Horsepower requirements of an engine may vary continually due to the fluctuating loads; therefore, some means must be
provided to control the amount of fuel required to hold the engine speed reasonably constant during such load
fluctuations. To accomplish this control, one of three types of governors is used on the engines. Installations requiring
maximum and minimum speed control, together with manually controlled intermediate speeds, ordinarily use a limiting
speed mechanical governor. Applications requiring a near constant engine speed under varying load conditions, that
may be changed by the operator, are equipped with a variable speed mechanical governor. The hydraulic governor is
used where uniform engine speed is required under varying load conditions with a minimum speed droop.
The mechanical governors are lubricated by oil splash from the engine gear train. Oil entering the governor is directed
by the revolving governor weights to the various moving parts requiring lubrication.
The hydraulic governor is lubricated by oil under pressure from the engine.
Governor difficulties are usually indicated by speed variations of the engine. However, speed fluctuations are not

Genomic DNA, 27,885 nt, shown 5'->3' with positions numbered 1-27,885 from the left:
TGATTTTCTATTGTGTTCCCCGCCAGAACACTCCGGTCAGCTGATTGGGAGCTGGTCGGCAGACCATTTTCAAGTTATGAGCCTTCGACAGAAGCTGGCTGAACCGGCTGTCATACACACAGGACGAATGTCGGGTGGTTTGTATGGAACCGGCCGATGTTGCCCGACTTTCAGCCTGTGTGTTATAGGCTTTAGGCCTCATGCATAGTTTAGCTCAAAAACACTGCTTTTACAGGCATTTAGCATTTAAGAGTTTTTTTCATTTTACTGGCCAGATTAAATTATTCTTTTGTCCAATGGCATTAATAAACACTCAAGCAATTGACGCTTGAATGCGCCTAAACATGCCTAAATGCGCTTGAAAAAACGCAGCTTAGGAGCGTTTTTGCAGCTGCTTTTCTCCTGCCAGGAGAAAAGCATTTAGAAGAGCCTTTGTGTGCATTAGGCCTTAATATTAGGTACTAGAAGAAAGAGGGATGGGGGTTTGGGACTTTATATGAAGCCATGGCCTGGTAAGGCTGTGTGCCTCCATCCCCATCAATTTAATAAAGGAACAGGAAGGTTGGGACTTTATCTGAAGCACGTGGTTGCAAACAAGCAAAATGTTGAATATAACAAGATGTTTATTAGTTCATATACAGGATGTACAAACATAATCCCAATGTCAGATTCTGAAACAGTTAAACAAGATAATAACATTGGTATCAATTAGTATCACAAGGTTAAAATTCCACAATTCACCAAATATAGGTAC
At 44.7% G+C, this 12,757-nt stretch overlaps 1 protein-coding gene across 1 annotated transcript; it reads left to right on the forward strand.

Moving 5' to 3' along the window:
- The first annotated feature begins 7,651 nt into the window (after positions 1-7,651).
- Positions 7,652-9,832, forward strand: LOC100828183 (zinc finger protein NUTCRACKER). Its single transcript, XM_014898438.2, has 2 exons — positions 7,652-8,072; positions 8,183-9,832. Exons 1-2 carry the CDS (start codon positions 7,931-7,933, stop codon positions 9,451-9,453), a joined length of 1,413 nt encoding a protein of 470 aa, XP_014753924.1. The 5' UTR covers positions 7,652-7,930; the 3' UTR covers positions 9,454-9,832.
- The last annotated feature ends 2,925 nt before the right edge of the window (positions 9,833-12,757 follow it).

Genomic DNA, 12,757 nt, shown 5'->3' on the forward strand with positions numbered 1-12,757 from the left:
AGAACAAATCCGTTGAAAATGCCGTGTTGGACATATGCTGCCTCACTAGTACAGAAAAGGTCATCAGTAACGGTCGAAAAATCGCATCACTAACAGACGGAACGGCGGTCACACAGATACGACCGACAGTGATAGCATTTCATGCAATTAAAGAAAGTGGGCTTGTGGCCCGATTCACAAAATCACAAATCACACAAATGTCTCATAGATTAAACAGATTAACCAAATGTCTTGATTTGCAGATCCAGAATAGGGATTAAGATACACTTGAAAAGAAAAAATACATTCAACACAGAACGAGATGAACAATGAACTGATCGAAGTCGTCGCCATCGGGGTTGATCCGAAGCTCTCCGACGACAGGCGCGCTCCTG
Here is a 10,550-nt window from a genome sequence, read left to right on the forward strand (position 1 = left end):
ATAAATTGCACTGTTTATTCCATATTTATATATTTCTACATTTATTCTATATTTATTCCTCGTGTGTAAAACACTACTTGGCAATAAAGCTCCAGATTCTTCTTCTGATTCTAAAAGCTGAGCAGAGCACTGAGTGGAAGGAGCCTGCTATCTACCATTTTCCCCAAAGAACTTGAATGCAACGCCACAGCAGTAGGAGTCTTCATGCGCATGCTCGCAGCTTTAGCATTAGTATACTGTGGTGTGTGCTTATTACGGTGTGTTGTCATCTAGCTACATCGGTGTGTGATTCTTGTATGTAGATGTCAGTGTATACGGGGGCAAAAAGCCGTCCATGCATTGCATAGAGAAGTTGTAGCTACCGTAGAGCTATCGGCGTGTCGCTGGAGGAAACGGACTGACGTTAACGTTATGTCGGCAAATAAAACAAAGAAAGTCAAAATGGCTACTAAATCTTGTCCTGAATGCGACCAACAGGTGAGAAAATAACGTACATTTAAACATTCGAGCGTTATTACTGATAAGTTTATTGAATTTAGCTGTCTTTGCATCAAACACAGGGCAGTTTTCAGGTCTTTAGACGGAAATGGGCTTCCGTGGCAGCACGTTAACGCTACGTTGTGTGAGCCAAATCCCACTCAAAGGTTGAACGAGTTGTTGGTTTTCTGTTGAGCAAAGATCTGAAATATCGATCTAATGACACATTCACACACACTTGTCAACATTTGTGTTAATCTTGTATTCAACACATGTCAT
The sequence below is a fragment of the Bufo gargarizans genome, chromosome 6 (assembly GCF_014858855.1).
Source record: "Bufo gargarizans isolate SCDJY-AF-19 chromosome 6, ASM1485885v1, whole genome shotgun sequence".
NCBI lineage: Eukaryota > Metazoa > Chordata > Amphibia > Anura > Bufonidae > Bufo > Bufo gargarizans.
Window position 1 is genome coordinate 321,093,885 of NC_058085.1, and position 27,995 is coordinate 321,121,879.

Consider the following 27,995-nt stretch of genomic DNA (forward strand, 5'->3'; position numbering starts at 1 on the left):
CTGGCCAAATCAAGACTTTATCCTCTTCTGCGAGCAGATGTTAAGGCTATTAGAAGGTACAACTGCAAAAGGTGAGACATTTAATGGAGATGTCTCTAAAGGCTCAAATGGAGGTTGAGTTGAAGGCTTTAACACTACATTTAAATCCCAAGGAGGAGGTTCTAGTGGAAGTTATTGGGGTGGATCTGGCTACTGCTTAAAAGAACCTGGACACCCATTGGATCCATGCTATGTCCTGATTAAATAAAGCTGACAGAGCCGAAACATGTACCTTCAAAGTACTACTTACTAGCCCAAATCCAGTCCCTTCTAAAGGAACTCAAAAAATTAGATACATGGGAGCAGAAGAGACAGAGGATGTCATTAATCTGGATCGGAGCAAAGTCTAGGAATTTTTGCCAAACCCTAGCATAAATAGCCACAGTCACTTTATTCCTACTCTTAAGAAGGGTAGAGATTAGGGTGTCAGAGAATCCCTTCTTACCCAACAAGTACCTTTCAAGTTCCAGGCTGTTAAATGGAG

necessarily caused by the governor and, therefore, when improper speed variations become evident, the unit should be
checked for excessive load, misfiring or bind in the governor operating linkage. If none of these conditions are
contributing to faulty governor operation, contact an authorized Detroit Diesel Allison Service Outlet.
POWER TAKE-OFF ASSEMBLIES
The front and rear power take-off units are basically similar in design, varying in clutch size to meet the requirements of a
particular application. The power take-off unit is attached to either an adaptor (front power take-off) or the engine
flywheel housing (rear power take-off).
These instructions refer to field adjustment for clutch facing wear. Frequency of adjustment depends upon the amount
and nature of the load. To ensure a long clutch facing life and the best performance, the clutch should be adjusted
before slippage occurs.
When the clutch is properly adjusted, a heavy pressure is required at the outer end of the hand lever to move the
throwout linkage to the "over center" or locked position.
Adjust the clutch as follows:
1. Disengage the clutch with the hand lever.
2. Remove the inspection hole cover to expose the clutch adjusting ring. Rotate the clutch, if necessary, to bring the
adjusting ring lock within reach.
3. Remove the clutch adjusting ring spring lock screw and lock from the inner clutch pressure plate and adjusting ring.
Then, while holding the clutch drive shaft to prevent the clutch from turning, turn the clutch adjusting ring
counterclockwise as shown in Figure 10 and tighten the clutch until the desired pressure on the outer end of the hand
lever, or at the
Figure 10. Adjusting Clutch